Ultimately, if Cellink is successful in the IPR proceedings, Organovo may lose the IPR patents, limiting the company’s ability to stop others from using or commercializing products and technologies similar or identical to theirs.
“While Cellink respects valid intellectual property, we believe that Organovo’s patent claims at issue are invalid, not infringed, or both. Cellink remains steadfastly committed to evolving the future of medicine. As the world’s leading bio convergence company, we look forward to continuing to set the trends in the bio convergence space and collaborating with our industry peers to work toward solving the major health challenges we face as a society,” claimed Cellink’s source.
Also, as of June 7, 2021, Cellink filed for a declaratory judgment regarding non-infringement in the U.S. District Court in Delaware. The complaint was presented jointly with two recently acquired companies, MatTek Corporation, an in vitro technology firm founded by MIT professors in 1985, and Visikol, a spin-off startup out of Rutgers University specializing in advanced drug discovery solutions, including 3D cell culture assays.
The filing explains that the dispute over intellectual property dates as far back as 2019 when the two biotech companies reportedly had a dispute over the patents. At the time, Organovo sent a letter to Cellink stating that the company had used three of its patents to market its bioprinting technology. Several discussions followed until the two parties ceased any contact in March 2021, and just a month later, Cellink initiated legal proceedings.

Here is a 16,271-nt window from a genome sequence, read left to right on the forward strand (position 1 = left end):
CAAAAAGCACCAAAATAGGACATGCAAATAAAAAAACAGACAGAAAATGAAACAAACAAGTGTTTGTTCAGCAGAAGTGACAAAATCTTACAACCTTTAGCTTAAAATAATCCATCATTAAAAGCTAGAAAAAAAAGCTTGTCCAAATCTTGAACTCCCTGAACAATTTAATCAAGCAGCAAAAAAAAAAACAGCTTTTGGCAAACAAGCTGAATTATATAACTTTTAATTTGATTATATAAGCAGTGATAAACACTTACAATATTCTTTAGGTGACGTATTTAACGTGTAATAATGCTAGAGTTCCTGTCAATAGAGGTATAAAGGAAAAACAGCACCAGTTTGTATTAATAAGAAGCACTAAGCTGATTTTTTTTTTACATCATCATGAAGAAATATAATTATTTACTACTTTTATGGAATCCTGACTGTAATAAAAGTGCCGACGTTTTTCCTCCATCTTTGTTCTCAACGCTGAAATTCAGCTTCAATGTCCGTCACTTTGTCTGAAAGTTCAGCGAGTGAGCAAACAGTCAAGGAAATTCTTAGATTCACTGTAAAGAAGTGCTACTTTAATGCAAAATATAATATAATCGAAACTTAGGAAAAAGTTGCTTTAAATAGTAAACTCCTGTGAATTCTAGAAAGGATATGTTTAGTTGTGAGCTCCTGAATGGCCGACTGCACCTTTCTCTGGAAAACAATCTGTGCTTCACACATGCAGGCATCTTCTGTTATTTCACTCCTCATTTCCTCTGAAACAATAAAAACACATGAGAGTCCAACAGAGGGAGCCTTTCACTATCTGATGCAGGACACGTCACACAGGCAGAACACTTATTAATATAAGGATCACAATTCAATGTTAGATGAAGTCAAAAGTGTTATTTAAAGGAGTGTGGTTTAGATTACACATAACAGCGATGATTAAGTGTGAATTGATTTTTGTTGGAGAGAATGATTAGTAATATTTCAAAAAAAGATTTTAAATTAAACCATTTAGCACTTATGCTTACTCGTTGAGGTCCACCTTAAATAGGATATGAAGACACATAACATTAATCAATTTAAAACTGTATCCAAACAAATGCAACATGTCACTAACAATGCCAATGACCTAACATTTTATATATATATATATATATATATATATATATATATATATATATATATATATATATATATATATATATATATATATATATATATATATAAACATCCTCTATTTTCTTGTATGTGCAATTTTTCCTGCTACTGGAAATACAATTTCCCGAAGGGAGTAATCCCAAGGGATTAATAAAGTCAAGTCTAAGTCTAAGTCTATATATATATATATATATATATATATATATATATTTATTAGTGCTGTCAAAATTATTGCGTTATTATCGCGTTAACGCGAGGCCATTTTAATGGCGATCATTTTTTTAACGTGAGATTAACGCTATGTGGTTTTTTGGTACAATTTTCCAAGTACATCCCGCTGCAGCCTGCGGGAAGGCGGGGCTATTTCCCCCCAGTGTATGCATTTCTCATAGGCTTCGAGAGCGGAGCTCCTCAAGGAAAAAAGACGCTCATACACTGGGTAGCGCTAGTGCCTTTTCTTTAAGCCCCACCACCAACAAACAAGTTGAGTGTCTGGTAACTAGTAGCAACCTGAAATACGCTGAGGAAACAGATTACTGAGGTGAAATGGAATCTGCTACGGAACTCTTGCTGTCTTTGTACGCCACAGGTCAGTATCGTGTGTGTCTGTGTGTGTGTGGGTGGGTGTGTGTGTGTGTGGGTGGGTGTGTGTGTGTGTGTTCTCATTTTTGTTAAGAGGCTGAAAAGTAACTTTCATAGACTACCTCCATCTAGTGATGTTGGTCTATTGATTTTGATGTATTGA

3DPrint.com reached out to Organovo, and the company had this to say about the lawsuit: “Organovo is built upon a respect for intellectual property rights, and early on we licensed IP from top universities and then built our own patented innovations in house. Professional IP lawyers, as third parties, have been publicly recognizing that IP portfolio as broad and foundational since as far back as 2015, before Cellink announced its first printer. Intellectual property laws exist to protect and promote innovation and they cover just this type of circumstance. In a highly irregular move, Cellink started this fight by filing against Organovo, leading Organovo to conclude that Cellink must doubt its own freedom to operate. Organovo quite simply will not be bullied by a company with little track record of innovation that now wants to sue its way to clear sailing. We are happy to teach Cellink to respect the intellectual property rights deriving from our own patents and those we license from the innovative professors who launched the field of bioprinting.”